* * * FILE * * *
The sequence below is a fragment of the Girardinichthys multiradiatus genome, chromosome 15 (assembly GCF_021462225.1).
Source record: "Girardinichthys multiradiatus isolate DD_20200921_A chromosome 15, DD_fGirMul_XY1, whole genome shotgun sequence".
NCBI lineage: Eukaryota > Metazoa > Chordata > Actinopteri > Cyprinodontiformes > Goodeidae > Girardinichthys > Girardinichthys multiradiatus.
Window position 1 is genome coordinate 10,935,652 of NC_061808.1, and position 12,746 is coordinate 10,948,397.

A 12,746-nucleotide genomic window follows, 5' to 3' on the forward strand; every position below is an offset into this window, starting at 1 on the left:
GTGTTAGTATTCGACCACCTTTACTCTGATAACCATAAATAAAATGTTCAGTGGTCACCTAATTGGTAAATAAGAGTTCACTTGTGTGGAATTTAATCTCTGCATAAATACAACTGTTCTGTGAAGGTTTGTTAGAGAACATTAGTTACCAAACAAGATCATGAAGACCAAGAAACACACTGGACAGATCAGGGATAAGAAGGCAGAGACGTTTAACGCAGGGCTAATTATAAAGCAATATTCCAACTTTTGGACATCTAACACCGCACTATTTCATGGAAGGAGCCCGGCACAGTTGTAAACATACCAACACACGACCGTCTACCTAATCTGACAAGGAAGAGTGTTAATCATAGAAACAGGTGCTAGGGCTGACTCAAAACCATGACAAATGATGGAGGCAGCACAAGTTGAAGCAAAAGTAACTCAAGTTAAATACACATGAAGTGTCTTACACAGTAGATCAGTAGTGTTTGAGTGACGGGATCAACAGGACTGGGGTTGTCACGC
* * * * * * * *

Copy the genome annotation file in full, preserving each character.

The sequence below is a fragment of the Girardinichthys multiradiatus genome, chromosome 15 (assembly GCF_021462225.1).
Source record: "Girardinichthys multiradiatus isolate DD_20200921_A chromosome 15, DD_fGirMul_XY1, whole genome shotgun sequence".
NCBI lineage: Eukaryota > Metazoa > Chordata > Actinopteri > Cyprinodontiformes > Goodeidae > Girardinichthys > Girardinichthys multiradiatus.
Window position 1 is genome coordinate 10,935,652 of NC_061808.1, and position 12,746 is coordinate 10,948,397.

A 12,746-nucleotide genomic window follows, 5' to 3' on the forward strand; every position below is an offset into this window, starting at 1 on the left:
GTGTTAGTATTCGACCACCTTTACTCTGATAACCATAAATAAAATGTTCAGTGGTCACCTAATTGGTAAATAAGAGTTCACTTGTGTGGAATTTAATCTCTGCATAAATACAACTGTTCTGTGAAGGTTTGTTAGAGAACATTAGTTACCAAACAAGATCATGAAGACCAAGAAACACACTGGACAGATCAGGGATAAGAAGGCAGAGACGTTTAACGCAGGGCTAATTATAAAGCAATATTCCAACTTTTGGACATCTAACACCGCACTATTTCATGGAAGGAGCCCGGCACAGTTGTAAACATACCAACACACGACCGTCTACCTAATCTGACAAGGAAGAGTGTTAATCATAGAAACAGGTGCTAGGGCTGACTCAAAACCATGACAAATGATGGAGGCAGCACAAGTTGAAGCAAAAGTAACTCAAGTTAAATACACATGAAGTGTCTTACACAGTAGATCAGTAGTGTTTGAGTGACGGGATCAACAGGACTGGGGTTGTCACGC